By Edan Puritt
There is a moment, truly, not much more than an instant, when you realize that a long held belief just isn’t so. And then CRASH. The crash is to be expected, the surprise just before the crash, not so much. In theoretical terms, I’m referring to the point when there are sufficient anomalies to a paradigm or belief, that finally that paradigm or belief just can’t withstand the pressure of all the contrary evidence, and it collapses. That’s normal. That’s learning. That’s progress. But it’s still quite the shock when you are standing amidst the rubble.
Laying the Foundations
For me, this latest crash occurred recently. As part of Askari’s plan for both growth and social responsibility, we actively engage and encourage young people, recent graduates, to join us. And yes, we, or at least I, thought that I would be sharing my wisdom (read: I have made lots of mistakes and can point to my scars) with younger colleagues who may lack my knowledge, but compensate with boundless energy. Before the holidays, we participated in a local university’s (Carleton University) meet the student networking night. Practicing what we preach, we asked three of our younger employees—all recent graduates themselves—to attend, and if sufficiently impressed, bring us back some new employee candidates.
Developing Internal Talent
Frankly, I must admit I thought this was more of an exercise at developing the existing staff than it would be at finding new candidates. But there wasn’t a downside, so, forward we went. I was expecting them to look at the new batch of peers and come away with a better perspective on themselves (read: green but eager). And no, I wasn’t thinking of my own behaviour as paternal, manipulative, or condescending. I am older and know more so was affording the youth the opportunity to gain experience and insight into a critically important part of running any business. Much to their surprise, and even to mine, they came back with multiple resumes from multiple candidates who thoroughly impressed. By way of background, the Askari Solutions team was prepared for the evening with information cards that described who we were on one side, and who we were looking for on the other side. Askari supports our clients in understanding how to better manage their information assets. Sometimes that just means understanding how our clients currently manage their information assets and providing them with advice on how to do so more efficiently and effectively. Other times our clients want our support developing technical solutions to implement these previous findings.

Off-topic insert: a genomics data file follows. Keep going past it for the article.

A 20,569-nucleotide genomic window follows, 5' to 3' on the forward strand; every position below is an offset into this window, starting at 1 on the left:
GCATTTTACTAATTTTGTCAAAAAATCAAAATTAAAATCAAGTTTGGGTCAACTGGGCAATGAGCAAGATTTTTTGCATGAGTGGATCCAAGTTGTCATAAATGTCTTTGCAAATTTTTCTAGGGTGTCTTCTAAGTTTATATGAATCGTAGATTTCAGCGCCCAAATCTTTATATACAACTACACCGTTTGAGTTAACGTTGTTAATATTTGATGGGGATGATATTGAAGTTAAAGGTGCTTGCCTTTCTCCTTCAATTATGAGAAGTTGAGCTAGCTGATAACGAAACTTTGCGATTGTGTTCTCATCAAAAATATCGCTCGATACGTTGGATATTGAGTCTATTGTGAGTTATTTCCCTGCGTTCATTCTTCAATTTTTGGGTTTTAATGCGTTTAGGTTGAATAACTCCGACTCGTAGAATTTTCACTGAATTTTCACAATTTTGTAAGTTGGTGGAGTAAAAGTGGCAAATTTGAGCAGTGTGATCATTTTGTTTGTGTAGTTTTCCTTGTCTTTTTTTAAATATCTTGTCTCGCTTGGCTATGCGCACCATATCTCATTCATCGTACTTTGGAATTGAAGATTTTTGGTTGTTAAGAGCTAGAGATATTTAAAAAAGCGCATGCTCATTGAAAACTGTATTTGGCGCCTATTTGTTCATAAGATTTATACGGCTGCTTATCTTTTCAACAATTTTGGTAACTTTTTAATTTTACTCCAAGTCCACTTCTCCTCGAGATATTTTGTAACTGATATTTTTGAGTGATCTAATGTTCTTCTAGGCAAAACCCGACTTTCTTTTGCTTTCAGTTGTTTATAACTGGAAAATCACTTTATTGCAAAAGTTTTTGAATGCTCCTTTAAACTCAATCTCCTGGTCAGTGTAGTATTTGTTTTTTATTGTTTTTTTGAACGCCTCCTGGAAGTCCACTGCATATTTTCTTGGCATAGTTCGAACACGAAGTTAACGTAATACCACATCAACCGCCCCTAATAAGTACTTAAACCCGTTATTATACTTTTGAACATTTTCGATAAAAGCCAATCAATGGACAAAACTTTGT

Prospective Askari Talent
So, those are the two types of people we are looking for: people with critical thinking skills who can examine individual and group behaviour and provide context for information lifecycle management or information asset management, and people with the technical skills to develop or configure an information asset management software solution. On that particular evening, our team met students representing faculties where we were likely to find business analysts rather than computer developers. The Askari Solutions team knew what we were looking for: high achieving critical thinkers from a discipline that provided analytical skills to examine individual behaviour in an organizational context. And oh, yes: any such individuals should have personal interests and activities indicating a well-rounded life, and if their personal metadata could contribute to our commitment to diversity, even better. (I suspect the whole issue of diversity will come up in another blog at some point.) Suffice it to say, all I was looking for at this point was to remind my colleagues to please keep their minds and eyes open for people who look, think, feel, and seem different from themselves. Different—no matter how they choose to think of themselves. Essentially, it’s hard to learn much from a clone. Again, my expectation was that my colleagues would have an interesting evening, and I would have reinforced in them the qualities of the people we value as peers and colleagues within Askari. Win-win.